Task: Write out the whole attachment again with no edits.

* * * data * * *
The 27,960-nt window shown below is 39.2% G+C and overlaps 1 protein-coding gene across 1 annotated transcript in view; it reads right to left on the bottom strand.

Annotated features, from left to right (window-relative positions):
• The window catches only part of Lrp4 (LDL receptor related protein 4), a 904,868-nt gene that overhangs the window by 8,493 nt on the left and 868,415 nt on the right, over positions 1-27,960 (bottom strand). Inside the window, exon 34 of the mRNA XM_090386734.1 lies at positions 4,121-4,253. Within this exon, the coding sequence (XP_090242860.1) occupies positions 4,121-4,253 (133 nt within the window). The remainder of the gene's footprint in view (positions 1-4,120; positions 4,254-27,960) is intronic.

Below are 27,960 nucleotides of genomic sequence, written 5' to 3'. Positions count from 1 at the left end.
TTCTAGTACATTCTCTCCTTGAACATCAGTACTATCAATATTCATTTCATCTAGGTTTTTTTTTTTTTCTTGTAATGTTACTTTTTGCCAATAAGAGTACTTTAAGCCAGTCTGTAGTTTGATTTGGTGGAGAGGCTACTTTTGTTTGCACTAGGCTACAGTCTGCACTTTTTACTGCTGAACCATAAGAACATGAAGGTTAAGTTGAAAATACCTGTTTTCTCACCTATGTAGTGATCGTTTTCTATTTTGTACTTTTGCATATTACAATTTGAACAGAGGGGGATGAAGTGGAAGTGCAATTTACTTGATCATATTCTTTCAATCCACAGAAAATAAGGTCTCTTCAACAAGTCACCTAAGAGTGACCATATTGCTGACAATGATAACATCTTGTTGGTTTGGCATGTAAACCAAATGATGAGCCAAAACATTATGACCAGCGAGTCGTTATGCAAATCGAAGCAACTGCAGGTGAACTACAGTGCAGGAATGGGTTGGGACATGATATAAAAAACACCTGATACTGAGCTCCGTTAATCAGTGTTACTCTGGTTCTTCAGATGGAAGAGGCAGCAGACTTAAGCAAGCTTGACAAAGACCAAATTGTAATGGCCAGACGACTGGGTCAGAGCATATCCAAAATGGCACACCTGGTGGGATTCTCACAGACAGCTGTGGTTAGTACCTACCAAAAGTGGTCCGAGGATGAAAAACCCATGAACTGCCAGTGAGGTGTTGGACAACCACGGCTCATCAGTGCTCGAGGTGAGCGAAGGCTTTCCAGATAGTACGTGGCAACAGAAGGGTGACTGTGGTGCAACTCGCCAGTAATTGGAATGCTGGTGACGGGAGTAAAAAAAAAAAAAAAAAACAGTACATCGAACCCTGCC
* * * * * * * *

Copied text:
The 27,960-nt window shown below is 39.2% G+C and overlaps 1 protein-coding gene across 1 annotated transcript in view; it reads right to left on the bottom strand.

Annotated features, from left to right (window-relative positions):
• The window catches only part of Lrp4 (LDL receptor related protein 4), a 904,868-nt gene that overhangs the window by 8,493 nt on the left and 868,415 nt on the right, over positions 1-27,960 (bottom strand). Inside the window, exon 34 of the mRNA XM_090386734.1 lies at positions 4,121-4,253. Within this exon, the coding sequence (XP_090242860.1) occupies positions 4,121-4,253 (133 nt within the window). The remainder of the gene's footprint in view (positions 1-4,120; positions 4,254-27,960) is intronic.

Below are 27,960 nucleotides of genomic sequence, written 5' to 3'. Positions count from 1 at the left end.
TTCTAGTACATTCTCTCCTTGAACATCAGTACTATCAATATTCATTTCATCTAGGTTTTTTTTTTTTTCTTGTAATGTTACTTTTTGCCAATAAGAGTACTTTAAGCCAGTCTGTAGTTTGATTTGGTGGAGAGGCTACTTTTGTTTGCACTAGGCTACAGTCTGCACTTTTTACTGCTGAACCATAAGAACATGAAGGTTAAGTTGAAAATACCTGTTTTCTCACCTATGTAGTGATCGTTTTCTATTTTGTACTTTTGCATATTACAATTTGAACAGAGGGGGATGAAGTGGAAGTGCAATTTACTTGATCATATTCTTTCAATCCACAGAAAATAAGGTCTCTTCAACAAGTCACCTAAGAGTGACCATATTGCTGACAATGATAACATCTTGTTGGTTTGGCATGTAAACCAAATGATGAGCCAAAACATTATGACCAGCGAGTCGTTATGCAAATCGAAGCAACTGCAGGTGAACTACAGTGCAGGAATGGGTTGGGACATGATATAAAAAACACCTGATACTGAGCTCCGTTAATCAGTGTTACTCTGGTTCTTCAGATGGAAGAGGCAGCAGACTTAAGCAAGCTTGACAAAGACCAAATTGTAATGGCCAGACGACTGGGTCAGAGCATATCCAAAATGGCACACCTGGTGGGATTCTCACAGACAGCTGTGGTTAGTACCTACCAAAAGTGGTCCGAGGATGAAAAACCCATGAACTGCCAGTGAGGTGTTGGACAACCACGGCTCATCAGTGCTCGAGGTGAGCGAAGGCTTTCCAGATAGTACGTGGCAACAGAAGGGTGACTGTGGTGCAACTCGCCAGTAATTGGAATGCTGGTGACGGGAGTAAAAAAAAAAAAAAAAAACAGTACATCGAACCCTGCC